What Is News?


News is a collection of events and information that are relevant to the current time. It can be delivered by the print media such as newspapers, magazines and radio, television or via the Internet. The main purpose of the news is to inform the public about events that are occurring in their country or around the world. Depending on the source of the news, it may also be intended to influence the public’s opinion.

To be considered newsworthy, an event or piece of information must be new, unusual, interesting and significant. It must also be easily accessible to the journalist who will write about it. The criteria for what is deemed to be newsworthy are constantly changing and can depend on many factors such as social, cultural, educational and ideological influences, practical considerations (such as the availability of resources and time) and subjective, often unconscious, influences.

The five Ws – who, what, where, when and why – are a classic guide to composing a news story. The first step is to research the topic extensively. This can involve primary sources such as interviews with those involved or secondary sources such as information collected from previous stories on the subject. For example, if an incident of a fire at a building has already been covered by the news media, then in-depth journalism could be done on how those affected dealt with the situation, or even on the reasons for the fire itself.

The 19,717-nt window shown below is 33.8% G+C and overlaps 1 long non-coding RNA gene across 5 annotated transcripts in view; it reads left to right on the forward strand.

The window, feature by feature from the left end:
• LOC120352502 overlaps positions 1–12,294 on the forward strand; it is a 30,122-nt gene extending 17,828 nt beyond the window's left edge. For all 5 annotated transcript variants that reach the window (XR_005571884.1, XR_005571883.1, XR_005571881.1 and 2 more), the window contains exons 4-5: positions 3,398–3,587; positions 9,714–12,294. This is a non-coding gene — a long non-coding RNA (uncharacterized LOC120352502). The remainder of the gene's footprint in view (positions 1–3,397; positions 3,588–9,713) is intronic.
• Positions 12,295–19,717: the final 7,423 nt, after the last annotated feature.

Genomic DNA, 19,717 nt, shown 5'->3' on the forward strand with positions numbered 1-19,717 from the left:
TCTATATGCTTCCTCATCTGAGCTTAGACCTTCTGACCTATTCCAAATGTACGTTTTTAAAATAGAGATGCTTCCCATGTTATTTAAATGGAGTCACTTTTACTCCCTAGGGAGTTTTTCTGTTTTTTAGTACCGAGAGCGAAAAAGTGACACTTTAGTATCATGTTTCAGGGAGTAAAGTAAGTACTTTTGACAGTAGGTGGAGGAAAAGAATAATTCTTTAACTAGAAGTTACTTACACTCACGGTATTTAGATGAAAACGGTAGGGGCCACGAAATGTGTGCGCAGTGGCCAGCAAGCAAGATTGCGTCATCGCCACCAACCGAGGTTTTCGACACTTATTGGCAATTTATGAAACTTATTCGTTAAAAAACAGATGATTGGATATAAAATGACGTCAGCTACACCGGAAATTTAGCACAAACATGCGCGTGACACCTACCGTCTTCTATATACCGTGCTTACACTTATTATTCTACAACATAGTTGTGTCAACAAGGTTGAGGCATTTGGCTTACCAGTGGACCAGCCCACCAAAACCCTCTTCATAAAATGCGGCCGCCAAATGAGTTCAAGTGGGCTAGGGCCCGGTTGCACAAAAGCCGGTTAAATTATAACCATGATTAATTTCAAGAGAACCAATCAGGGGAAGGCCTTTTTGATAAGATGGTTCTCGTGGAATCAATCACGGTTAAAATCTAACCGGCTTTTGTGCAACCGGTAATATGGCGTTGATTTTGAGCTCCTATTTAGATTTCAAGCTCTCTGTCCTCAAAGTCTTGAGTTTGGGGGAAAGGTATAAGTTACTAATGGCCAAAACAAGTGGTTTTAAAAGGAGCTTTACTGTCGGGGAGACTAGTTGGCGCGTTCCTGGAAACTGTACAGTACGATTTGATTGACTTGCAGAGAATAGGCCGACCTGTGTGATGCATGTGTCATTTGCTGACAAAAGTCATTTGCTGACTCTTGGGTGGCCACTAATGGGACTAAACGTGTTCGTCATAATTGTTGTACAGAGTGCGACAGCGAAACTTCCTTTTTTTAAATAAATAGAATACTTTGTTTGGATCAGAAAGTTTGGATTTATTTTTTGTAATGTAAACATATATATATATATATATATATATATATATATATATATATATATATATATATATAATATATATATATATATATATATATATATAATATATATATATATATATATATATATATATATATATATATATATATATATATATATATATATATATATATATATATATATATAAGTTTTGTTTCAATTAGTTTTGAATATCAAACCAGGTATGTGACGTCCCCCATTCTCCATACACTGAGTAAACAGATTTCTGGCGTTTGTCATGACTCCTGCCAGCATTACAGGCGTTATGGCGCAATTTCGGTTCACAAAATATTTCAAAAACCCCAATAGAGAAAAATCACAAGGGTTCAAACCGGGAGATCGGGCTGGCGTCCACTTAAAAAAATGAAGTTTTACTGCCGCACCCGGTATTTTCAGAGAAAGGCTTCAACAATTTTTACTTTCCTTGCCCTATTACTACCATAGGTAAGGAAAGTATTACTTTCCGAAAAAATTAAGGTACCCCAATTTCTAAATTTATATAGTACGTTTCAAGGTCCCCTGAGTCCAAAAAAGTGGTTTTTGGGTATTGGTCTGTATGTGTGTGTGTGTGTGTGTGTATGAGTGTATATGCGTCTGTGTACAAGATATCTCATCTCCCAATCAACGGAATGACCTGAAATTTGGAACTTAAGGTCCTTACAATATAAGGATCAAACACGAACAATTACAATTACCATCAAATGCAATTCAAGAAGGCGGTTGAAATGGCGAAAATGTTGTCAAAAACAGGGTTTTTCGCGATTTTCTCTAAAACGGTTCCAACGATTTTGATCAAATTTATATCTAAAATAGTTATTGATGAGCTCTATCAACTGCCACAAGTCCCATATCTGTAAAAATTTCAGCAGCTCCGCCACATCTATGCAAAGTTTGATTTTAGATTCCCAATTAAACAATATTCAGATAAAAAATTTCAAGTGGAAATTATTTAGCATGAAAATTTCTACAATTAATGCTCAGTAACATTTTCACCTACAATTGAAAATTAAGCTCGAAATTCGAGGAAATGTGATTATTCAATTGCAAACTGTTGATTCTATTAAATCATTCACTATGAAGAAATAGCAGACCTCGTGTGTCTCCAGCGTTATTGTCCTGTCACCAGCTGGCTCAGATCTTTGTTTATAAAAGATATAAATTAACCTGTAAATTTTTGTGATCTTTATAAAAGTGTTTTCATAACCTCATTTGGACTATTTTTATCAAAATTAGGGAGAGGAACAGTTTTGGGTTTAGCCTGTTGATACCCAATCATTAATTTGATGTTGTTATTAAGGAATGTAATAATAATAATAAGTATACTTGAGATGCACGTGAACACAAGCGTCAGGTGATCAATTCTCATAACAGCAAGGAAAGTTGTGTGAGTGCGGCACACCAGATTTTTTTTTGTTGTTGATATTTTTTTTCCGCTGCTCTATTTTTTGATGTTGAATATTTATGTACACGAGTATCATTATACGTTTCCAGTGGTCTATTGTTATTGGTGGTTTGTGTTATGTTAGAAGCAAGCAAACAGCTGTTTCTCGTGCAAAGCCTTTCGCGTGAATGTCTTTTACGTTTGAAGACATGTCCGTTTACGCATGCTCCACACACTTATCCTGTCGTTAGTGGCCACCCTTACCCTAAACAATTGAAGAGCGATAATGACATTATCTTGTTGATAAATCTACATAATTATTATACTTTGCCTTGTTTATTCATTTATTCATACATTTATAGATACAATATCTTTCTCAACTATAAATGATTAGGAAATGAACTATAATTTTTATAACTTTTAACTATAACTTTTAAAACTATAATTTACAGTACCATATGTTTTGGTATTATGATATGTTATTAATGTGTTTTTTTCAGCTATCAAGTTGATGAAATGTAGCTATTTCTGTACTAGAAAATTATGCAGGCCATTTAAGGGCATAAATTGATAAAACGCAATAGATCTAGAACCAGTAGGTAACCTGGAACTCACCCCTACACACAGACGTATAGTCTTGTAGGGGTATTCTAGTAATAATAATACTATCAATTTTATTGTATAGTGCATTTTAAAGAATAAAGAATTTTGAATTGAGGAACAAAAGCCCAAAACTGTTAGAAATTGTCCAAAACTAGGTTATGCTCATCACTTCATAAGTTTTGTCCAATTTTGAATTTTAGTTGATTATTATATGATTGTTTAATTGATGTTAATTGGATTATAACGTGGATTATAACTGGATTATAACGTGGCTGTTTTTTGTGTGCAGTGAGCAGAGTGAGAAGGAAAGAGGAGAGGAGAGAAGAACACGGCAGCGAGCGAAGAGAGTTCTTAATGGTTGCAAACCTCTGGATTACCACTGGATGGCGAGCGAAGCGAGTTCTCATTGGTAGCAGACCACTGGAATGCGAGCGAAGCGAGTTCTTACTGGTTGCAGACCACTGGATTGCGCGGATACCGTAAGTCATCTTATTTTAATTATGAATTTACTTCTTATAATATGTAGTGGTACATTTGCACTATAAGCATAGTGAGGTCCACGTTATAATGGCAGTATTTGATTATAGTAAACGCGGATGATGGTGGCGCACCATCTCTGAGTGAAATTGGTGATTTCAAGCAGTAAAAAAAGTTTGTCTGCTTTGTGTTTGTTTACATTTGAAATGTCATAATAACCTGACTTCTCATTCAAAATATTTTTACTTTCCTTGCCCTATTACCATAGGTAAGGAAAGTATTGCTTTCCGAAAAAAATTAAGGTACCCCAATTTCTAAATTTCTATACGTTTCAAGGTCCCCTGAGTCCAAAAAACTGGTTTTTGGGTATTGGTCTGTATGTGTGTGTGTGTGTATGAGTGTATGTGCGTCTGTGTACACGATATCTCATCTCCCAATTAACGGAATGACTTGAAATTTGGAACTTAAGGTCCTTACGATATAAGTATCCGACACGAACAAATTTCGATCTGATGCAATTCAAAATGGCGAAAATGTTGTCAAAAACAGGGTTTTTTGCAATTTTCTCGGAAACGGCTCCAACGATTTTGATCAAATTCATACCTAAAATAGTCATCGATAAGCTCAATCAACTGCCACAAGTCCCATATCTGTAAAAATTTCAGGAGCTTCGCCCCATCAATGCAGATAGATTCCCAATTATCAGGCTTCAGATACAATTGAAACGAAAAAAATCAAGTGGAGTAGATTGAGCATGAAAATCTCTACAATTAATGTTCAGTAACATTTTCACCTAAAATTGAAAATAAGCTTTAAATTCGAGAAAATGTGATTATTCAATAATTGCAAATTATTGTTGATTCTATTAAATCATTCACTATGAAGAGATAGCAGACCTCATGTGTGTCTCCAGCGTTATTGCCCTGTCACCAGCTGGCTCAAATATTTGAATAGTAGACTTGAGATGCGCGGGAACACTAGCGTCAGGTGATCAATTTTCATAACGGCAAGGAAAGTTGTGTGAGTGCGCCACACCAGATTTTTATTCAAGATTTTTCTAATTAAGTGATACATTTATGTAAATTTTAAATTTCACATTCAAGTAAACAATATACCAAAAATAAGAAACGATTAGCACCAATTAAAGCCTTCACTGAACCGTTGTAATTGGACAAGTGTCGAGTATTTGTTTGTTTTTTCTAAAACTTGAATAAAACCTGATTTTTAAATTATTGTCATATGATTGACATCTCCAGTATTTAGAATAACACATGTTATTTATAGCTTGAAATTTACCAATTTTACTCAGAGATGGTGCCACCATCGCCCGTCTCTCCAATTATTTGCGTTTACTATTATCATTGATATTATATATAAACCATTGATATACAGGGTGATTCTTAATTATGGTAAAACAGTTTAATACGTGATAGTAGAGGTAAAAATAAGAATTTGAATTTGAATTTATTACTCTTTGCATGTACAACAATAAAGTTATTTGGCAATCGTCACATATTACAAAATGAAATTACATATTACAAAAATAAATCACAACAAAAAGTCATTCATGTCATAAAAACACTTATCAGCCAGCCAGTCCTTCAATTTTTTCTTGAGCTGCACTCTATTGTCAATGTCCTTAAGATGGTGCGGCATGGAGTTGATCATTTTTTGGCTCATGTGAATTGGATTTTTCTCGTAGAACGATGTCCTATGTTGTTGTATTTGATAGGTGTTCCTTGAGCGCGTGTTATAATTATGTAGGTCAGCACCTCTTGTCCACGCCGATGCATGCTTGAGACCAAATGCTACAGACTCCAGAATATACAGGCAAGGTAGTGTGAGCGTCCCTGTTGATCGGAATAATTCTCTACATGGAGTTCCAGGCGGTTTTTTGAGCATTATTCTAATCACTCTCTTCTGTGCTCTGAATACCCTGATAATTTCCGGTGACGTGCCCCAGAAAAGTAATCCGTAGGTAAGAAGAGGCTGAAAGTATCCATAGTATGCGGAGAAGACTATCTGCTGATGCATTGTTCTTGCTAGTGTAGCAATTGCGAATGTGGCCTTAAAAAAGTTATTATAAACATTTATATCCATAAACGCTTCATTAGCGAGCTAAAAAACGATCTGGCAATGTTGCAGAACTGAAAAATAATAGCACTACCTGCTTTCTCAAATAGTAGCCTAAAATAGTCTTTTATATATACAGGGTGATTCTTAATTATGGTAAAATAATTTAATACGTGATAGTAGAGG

A large amount of the news that is reported focuses on human interest, such as crime and disasters. These are usually classified as hard news stories and often appear on the front page of a newspaper or at the top of a web site. They place the most important events at the forefront of people’s attention. For example, a riot in the city or a plane crash in the mountains are both big stories that will be placed at the forefront of news coverage because they affect large numbers of people.

Similarly, the deaths of politicians and celebrities are likely to feature prominently in news articles as they impact a wide number of people. The death of Mao Tse-tung is a good example, as it was widely reported across the globe.

Another major element of newsworthy information is conflict and controversy. This can include controversies, arguments, splits, strikes, violence and war. It can also include political scandals and governmental issues such as corruption, forgery or bribery.

Finally, it is common for the news to be accompanied by images and video footage. These are very effective in grabbing the attention of the viewer and can make or break a news article’s impact.

The ability to create and deliver a news article is an extremely valuable skill in the modern world of mass communication. It requires a mix of skills from researching in depth to writing quickly and accurately under pressure. News writers must also be able to adapt their content to different audiences as the needs and interests of various groups differ.